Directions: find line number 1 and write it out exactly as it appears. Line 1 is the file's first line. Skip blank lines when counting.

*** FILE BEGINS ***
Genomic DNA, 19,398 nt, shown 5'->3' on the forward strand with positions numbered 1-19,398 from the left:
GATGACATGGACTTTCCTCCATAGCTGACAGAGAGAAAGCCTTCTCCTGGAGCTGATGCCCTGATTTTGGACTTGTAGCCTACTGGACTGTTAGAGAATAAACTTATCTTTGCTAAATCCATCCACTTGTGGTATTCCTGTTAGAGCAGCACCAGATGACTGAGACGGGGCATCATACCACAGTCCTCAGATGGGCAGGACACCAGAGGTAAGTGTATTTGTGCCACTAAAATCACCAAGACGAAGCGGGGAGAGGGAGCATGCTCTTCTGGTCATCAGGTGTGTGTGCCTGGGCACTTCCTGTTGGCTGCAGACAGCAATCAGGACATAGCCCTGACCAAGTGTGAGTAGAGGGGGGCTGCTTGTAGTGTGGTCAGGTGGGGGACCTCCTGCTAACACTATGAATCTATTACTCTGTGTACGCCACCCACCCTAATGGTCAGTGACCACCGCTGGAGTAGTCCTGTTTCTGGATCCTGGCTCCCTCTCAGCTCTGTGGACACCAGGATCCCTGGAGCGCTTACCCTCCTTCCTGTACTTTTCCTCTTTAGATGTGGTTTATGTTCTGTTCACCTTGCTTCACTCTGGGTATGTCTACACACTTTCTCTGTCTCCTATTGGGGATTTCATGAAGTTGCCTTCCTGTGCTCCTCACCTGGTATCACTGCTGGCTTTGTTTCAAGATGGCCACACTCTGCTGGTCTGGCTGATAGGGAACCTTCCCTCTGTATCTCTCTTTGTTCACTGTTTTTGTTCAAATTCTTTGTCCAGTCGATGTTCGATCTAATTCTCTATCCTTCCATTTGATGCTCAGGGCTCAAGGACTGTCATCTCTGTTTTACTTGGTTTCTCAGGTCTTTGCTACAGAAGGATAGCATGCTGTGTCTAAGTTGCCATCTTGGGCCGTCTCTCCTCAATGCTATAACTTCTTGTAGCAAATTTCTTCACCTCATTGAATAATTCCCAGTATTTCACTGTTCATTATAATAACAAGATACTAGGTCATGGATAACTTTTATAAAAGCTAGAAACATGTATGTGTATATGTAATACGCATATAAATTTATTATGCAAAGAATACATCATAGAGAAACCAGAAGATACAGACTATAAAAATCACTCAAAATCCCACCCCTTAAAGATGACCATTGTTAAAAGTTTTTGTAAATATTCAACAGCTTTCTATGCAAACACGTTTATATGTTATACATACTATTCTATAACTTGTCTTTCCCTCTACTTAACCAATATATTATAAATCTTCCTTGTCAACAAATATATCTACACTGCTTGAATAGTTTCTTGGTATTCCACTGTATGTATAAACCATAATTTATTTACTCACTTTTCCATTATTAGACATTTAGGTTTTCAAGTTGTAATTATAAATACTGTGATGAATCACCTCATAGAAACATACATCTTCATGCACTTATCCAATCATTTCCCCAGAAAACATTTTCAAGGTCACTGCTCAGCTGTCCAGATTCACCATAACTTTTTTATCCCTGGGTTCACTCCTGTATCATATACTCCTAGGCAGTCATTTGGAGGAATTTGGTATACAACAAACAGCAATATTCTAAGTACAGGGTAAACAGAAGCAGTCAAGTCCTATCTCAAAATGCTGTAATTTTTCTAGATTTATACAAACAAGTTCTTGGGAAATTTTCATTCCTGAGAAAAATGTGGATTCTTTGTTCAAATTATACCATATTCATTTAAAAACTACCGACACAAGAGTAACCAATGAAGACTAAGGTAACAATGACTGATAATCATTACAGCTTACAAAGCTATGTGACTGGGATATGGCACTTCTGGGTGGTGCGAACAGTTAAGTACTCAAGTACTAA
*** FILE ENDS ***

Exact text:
Genomic DNA, 19,398 nt, shown 5'->3' on the forward strand with positions numbered 1-19,398 from the left: